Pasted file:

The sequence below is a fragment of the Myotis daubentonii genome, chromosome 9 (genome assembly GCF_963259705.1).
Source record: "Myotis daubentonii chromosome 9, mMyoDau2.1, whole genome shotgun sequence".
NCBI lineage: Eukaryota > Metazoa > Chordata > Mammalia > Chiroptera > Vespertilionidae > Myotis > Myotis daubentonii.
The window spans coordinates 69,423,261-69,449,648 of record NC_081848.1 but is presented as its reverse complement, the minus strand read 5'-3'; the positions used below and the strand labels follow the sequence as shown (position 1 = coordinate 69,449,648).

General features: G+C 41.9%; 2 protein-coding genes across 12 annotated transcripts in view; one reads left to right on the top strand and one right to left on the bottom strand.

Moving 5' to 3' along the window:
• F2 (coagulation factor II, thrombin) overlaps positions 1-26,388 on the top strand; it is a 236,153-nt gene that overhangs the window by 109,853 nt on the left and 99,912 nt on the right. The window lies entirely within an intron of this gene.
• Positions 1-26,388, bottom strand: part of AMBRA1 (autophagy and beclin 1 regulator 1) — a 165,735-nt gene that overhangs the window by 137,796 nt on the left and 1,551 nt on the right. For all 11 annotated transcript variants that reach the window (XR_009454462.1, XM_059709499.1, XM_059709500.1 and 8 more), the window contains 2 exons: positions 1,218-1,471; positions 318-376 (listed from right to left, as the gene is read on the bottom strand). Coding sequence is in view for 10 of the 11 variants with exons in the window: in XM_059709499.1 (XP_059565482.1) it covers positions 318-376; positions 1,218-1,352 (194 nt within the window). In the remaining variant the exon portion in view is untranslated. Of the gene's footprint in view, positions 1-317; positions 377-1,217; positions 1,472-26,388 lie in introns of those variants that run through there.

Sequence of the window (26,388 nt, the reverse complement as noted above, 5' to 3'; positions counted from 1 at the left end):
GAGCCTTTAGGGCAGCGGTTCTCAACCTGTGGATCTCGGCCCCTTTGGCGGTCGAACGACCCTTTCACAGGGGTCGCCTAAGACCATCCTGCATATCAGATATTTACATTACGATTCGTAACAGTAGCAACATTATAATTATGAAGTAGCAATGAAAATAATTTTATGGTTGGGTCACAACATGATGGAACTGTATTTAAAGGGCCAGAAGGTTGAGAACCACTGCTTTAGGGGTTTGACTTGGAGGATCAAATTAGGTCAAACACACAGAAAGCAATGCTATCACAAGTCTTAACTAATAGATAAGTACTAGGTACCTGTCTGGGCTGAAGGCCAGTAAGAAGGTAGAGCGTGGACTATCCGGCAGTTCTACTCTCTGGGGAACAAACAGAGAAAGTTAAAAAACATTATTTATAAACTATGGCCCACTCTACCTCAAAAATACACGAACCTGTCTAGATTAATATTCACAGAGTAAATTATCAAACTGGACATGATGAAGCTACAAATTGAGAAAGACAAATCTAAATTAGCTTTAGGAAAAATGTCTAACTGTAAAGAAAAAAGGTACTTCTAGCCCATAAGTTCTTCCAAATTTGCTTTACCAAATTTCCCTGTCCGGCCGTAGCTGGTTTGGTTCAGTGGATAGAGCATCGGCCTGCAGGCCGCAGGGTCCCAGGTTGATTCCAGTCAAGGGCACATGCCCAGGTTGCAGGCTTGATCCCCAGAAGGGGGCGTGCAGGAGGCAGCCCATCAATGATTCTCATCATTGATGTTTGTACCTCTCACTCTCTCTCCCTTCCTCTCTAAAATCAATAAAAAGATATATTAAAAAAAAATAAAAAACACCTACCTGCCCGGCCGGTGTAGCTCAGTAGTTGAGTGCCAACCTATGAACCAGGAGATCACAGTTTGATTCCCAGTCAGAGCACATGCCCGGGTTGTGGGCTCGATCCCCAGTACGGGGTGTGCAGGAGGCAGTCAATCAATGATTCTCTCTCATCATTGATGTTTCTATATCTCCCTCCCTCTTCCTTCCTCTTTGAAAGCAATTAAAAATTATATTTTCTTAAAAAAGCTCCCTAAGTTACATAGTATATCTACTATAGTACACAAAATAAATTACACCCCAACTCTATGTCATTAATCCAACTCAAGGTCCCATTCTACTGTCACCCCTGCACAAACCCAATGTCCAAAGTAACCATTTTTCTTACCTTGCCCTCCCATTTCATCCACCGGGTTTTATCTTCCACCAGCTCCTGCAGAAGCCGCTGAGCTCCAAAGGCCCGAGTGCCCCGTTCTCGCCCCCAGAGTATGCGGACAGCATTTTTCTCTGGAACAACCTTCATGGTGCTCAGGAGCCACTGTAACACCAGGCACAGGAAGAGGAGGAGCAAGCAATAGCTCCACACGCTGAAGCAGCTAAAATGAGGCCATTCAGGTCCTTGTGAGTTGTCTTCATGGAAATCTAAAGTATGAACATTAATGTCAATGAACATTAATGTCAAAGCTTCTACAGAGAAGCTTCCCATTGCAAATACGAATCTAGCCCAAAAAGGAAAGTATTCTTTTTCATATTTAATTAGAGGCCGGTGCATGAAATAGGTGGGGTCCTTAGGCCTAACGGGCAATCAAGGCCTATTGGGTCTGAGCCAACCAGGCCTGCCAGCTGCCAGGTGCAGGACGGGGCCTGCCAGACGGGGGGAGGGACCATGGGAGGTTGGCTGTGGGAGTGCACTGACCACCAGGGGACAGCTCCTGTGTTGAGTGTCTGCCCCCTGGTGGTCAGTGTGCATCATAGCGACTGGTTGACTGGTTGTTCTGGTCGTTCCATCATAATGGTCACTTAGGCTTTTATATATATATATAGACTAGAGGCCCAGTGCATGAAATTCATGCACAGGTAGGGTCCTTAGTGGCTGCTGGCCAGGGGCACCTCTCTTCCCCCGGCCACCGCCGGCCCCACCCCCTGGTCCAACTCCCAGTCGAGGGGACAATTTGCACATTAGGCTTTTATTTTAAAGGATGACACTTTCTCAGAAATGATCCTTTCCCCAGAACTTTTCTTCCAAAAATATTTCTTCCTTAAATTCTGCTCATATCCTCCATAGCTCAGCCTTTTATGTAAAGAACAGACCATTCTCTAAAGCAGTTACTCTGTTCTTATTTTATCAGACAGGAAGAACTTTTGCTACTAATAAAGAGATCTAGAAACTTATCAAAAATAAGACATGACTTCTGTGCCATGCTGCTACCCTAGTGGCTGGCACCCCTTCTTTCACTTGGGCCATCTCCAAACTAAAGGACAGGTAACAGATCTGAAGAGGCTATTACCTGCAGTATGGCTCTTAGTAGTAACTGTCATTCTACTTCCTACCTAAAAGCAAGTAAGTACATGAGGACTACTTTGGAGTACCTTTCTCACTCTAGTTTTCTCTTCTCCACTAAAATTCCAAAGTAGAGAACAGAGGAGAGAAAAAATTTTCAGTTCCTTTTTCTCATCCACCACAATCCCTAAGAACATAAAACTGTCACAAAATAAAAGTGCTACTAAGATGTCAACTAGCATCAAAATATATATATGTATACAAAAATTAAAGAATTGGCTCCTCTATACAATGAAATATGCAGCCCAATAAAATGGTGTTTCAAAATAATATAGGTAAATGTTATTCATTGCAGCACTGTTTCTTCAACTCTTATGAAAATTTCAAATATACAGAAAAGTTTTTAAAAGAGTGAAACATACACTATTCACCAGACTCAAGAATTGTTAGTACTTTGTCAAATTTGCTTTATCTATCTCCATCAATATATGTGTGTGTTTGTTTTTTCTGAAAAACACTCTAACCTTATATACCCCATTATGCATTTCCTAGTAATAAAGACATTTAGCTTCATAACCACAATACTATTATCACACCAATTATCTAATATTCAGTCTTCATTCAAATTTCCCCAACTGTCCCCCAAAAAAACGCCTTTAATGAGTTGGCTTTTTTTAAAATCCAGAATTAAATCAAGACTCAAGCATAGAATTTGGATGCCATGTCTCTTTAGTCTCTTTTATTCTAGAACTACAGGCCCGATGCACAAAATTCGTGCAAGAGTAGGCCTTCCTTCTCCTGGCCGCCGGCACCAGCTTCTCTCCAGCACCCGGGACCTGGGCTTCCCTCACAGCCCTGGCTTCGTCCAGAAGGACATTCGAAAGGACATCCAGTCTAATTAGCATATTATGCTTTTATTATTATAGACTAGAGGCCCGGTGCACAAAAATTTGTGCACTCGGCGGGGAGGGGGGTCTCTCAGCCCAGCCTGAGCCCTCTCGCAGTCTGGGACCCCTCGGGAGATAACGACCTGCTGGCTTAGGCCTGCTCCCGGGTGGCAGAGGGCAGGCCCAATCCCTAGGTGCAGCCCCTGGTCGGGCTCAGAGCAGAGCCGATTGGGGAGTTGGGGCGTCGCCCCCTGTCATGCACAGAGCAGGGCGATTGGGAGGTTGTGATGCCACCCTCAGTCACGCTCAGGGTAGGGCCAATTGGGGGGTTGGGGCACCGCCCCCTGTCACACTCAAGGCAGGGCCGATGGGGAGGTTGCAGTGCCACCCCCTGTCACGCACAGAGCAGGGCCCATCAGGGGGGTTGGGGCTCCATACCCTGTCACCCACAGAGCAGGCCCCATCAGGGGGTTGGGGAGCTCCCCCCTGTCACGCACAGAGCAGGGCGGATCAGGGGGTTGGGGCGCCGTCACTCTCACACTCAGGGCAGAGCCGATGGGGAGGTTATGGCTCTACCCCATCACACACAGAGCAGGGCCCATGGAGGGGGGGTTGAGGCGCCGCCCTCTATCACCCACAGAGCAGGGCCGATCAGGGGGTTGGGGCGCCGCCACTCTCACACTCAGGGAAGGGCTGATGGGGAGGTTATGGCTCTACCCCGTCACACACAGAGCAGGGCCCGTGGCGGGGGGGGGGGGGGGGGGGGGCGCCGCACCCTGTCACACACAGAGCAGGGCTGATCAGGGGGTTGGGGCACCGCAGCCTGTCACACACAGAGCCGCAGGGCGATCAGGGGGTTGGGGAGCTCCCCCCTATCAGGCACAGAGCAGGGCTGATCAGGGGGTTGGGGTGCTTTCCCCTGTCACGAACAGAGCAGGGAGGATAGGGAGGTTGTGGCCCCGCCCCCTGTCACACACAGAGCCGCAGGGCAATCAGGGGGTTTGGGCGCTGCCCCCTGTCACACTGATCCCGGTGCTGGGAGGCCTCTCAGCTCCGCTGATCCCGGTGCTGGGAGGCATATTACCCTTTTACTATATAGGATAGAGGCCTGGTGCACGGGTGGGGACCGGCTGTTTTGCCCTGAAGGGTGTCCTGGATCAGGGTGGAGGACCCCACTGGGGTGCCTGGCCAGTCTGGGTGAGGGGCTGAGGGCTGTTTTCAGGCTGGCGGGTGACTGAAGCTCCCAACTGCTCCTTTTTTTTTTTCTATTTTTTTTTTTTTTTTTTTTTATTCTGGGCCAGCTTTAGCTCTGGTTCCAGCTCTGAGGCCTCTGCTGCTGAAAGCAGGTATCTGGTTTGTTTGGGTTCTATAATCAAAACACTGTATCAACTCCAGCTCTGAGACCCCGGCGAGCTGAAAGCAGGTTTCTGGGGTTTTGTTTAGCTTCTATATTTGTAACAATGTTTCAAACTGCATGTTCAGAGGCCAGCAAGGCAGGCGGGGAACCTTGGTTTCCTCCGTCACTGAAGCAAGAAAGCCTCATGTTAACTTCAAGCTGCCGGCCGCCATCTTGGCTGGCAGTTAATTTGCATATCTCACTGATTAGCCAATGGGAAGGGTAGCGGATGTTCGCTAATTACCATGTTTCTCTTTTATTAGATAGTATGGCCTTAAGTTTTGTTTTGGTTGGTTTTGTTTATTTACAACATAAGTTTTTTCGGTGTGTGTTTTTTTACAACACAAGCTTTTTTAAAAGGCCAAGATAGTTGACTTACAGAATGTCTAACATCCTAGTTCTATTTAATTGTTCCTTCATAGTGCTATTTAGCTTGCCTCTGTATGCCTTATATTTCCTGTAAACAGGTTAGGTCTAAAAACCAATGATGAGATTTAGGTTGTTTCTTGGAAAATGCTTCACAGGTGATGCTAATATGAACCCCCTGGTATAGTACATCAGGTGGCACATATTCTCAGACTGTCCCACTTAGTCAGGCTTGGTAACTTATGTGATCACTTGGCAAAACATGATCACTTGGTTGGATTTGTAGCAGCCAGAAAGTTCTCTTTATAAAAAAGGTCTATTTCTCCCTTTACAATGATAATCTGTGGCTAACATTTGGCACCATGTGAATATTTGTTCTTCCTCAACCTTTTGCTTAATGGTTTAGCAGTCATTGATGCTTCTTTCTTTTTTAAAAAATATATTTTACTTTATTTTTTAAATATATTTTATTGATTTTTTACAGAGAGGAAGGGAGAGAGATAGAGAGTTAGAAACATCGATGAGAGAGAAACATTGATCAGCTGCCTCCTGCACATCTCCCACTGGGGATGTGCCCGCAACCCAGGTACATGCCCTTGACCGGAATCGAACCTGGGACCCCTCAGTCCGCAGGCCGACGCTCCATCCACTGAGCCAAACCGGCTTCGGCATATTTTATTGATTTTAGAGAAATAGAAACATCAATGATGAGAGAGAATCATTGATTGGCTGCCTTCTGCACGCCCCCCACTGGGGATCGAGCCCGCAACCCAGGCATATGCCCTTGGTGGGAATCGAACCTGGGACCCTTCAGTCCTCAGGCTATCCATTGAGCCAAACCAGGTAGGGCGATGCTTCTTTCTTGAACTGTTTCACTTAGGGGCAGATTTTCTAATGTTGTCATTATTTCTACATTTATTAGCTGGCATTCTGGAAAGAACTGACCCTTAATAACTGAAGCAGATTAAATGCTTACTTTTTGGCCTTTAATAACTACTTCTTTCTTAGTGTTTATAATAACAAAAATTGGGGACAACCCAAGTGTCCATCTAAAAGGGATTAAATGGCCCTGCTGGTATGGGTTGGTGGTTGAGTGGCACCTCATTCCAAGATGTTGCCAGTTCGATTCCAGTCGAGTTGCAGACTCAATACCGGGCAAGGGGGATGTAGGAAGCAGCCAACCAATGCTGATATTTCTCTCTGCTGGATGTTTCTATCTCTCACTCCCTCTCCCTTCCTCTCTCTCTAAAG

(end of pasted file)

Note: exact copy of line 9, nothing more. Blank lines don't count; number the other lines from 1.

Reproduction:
Sequence of the window (26,388 nt, the reverse complement as noted above, 5' to 3'; positions counted from 1 at the left end):